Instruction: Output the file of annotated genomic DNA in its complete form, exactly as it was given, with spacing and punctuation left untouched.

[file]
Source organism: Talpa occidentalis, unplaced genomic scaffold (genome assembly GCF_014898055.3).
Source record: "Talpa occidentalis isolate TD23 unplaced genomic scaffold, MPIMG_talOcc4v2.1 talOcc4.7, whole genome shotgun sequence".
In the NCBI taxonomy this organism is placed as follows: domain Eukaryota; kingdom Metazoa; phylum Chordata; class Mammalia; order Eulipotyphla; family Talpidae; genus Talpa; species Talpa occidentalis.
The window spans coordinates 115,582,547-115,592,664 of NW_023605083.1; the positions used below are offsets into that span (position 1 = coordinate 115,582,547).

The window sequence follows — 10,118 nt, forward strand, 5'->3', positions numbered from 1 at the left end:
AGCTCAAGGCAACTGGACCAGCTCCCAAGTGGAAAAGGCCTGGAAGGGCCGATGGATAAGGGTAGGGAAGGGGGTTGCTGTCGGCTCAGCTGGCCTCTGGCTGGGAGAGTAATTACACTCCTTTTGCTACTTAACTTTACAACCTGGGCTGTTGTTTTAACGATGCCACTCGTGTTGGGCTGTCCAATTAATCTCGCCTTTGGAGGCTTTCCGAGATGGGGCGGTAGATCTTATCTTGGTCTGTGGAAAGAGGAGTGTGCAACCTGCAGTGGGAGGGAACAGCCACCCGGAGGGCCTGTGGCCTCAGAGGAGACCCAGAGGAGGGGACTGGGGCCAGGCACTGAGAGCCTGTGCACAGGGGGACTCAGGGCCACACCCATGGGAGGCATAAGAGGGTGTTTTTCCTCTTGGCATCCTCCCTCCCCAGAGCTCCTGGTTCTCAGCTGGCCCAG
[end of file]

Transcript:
Source organism: Talpa occidentalis, unplaced genomic scaffold (genome assembly GCF_014898055.3).
Source record: "Talpa occidentalis isolate TD23 unplaced genomic scaffold, MPIMG_talOcc4v2.1 talOcc4.7, whole genome shotgun sequence".
In the NCBI taxonomy this organism is placed as follows: domain Eukaryota; kingdom Metazoa; phylum Chordata; class Mammalia; order Eulipotyphla; family Talpidae; genus Talpa; species Talpa occidentalis.
The window spans coordinates 115,582,547-115,592,664 of NW_023605083.1; the positions used below are offsets into that span (position 1 = coordinate 115,582,547).

The window sequence follows — 10,118 nt, forward strand, 5'->3', positions numbered from 1 at the left end:
AGCTCAAGGCAACTGGACCAGCTCCCAAGTGGAAAAGGCCTGGAAGGGCCGATGGATAAGGGTAGGGAAGGGGGTTGCTGTCGGCTCAGCTGGCCTCTGGCTGGGAGAGTAATTACACTCCTTTTGCTACTTAACTTTACAACCTGGGCTGTTGTTTTAACGATGCCACTCGTGTTGGGCTGTCCAATTAATCTCGCCTTTGGAGGCTTTCCGAGATGGGGCGGTAGATCTTATCTTGGTCTGTGGAAAGAGGAGTGTGCAACCTGCAGTGGGAGGGAACAGCCACCCGGAGGGCCTGTGGCCTCAGAGGAGACCCAGAGGAGGGGACTGGGGCCAGGCACTGAGAGCCTGTGCACAGGGGGACTCAGGGCCACACCCATGGGAGGCATAAGAGGGTGTTTTTCCTCTTGGCATCCTCCCTCCCCAGAGCTCCTGGTTCTCAGCTGGCCCAG